Yesterday the New York Times published an article on Italy and its current political malaise and a very good video on the Beppe Grillo phenomenon – Beppe Grillo, comic, now blogger (after being banned from television for his political satire) has managed to rally together a new political movement of people who are disaffected with the current government and the social and political situation. Grillo himself states that his popularity is entirely due to the Web – his blog is the most popular blog in Italy, and it is certainly more popular than the blogs of those politicians who have an online presence (the NYT reports Grillo’s blog is the tenth most linked to blog in the entire world). The Beppe Grillo’s movement has spawned Meetup.com groups all over the world: Beppe Grillo Meetups now count 68,000 members in 27 countries with 7,000 events organised so far. While critics argue that Beppe Grillo’s political actions are more ‘destructive’ than ‘constructive’ and hence not conducive to political dialogue and reform, there is no doubt that the Beppe Grillo phenomenon is a clear testimony to the power of the Web for political mobilization. Whether this movement will lead to political change and other political outcomes is a different matter – certainly this critical mass of people would not have come together if it wasn’t for Grillo’s web presence – and this is even more significant when considering that Italy has one of the lowest rates of Internet adoption and use in Europe.
Last week I attended The Eric Mindich Conference on Computational Social Science at Harvard, organized by David Lazer (Harvard) and Sandy Pentland (MIT), and co-sponsored at Harvard by the Institute for Quantitative Social Science and the Program on Networked Governance, and at MIT by the Legatum Center for Development and Entrepreneurship and the MIT Living The Future project. The conference explored the current and future developments in conducting social science research made possible by the increasing availability of digital pervasive data collected through new technologies such as the Internet, mobile telephony, RFIDs, CCTV cameras, administrative records and GPS information.
A series of brilliant presentations (agenda available here) explored the opportunities and the challenges facing social scientists working in this emerging field, which are raised by the collection of this new type of data. As survey analysis is becoming increasingly fraught with problems, due to the high costs of recruiting simple random samples and generally low response rates, social scientists are beginning to explore how digital data can be used as a new exploratory tool. The main opportunity provided by this approach clearly lays in the unprecedented access to large amounts of detailed data about respondents, which can be linked with their physical/geographical location. This of course raises also several challenges:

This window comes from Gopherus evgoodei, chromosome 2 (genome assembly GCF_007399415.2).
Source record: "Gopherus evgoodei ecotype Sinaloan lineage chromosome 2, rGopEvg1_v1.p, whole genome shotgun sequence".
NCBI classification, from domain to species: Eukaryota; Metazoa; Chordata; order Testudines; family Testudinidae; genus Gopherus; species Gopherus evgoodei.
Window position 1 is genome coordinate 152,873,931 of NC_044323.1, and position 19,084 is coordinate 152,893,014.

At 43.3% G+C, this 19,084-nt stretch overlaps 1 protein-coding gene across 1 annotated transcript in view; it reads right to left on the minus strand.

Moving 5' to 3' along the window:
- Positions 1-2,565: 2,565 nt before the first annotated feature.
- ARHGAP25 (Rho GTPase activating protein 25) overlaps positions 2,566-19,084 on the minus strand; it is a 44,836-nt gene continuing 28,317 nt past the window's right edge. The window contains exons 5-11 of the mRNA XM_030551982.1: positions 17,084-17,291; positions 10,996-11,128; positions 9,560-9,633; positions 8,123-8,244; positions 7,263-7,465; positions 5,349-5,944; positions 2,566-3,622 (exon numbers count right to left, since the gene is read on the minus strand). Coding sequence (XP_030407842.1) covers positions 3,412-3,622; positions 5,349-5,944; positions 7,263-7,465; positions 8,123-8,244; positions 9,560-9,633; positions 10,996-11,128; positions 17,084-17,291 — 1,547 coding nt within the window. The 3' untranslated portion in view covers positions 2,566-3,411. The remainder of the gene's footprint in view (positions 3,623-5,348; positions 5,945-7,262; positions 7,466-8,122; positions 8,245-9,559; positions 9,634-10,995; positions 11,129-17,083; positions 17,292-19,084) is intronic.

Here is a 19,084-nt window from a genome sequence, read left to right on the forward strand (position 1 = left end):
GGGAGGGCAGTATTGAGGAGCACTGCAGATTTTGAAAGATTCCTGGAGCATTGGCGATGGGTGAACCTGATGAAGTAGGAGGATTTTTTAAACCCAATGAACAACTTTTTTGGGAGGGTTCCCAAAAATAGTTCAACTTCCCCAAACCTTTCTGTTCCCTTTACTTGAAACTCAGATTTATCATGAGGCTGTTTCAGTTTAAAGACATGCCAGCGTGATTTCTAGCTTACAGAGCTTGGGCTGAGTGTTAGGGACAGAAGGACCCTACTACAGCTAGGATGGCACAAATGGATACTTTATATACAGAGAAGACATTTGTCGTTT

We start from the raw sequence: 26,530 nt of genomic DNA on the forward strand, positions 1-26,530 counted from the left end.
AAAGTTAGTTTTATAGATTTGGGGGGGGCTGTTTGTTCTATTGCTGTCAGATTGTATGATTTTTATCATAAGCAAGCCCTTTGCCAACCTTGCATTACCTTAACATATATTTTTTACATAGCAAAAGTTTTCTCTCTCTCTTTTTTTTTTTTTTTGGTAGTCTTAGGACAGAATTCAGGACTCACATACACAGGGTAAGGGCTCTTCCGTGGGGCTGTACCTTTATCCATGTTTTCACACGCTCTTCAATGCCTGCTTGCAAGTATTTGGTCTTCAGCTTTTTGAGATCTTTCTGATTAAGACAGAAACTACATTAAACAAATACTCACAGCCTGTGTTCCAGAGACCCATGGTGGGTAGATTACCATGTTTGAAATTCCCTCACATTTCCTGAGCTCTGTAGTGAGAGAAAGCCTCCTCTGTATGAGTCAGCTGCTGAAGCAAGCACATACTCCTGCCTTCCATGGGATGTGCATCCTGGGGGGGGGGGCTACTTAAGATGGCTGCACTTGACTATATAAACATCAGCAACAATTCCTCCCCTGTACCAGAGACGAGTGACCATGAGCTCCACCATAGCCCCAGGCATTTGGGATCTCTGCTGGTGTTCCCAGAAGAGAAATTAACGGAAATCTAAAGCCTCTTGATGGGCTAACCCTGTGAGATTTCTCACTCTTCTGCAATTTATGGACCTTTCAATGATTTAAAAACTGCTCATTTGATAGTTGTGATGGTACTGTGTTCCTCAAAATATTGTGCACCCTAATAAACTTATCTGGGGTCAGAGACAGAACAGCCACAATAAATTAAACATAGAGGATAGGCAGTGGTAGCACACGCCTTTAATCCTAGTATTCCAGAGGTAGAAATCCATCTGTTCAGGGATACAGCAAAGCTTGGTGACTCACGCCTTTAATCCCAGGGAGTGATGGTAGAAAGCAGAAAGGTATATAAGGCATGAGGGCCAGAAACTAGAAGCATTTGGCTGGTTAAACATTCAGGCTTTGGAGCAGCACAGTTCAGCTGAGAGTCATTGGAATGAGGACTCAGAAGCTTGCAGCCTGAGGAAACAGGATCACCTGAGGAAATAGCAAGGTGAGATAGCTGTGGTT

– the privacy issues involved in collecting pervasive user data and the legal implications for storing such databases, in terms of intellectual property
– the informatic challenges for social scientists who are engaging in such research
– the challenge of developing new statistical tools and methods of inferential analysis for analyzing the data collected
While at present the research is very much at the descriptive level of analysis, employing social network analysis tools and visualization techniques of social and geographical data, the potential for developing theory and hypothesis testing from such data is enormous (for example, the data lends itself particularly well to investigating how social phenomena from information to disease spread amongst a population). The challenges highlighted above should not be seen as barriers but rather as fostering some very interesting future developments in social science research which will shape the discipline in years to come. This in turn will push towards more inter-disciplinary research which will bring together social scientists, computer scientists and legal scholars – thus providing exciting new insights both on the social phenomena being studied and on the social implications of carrying out such research.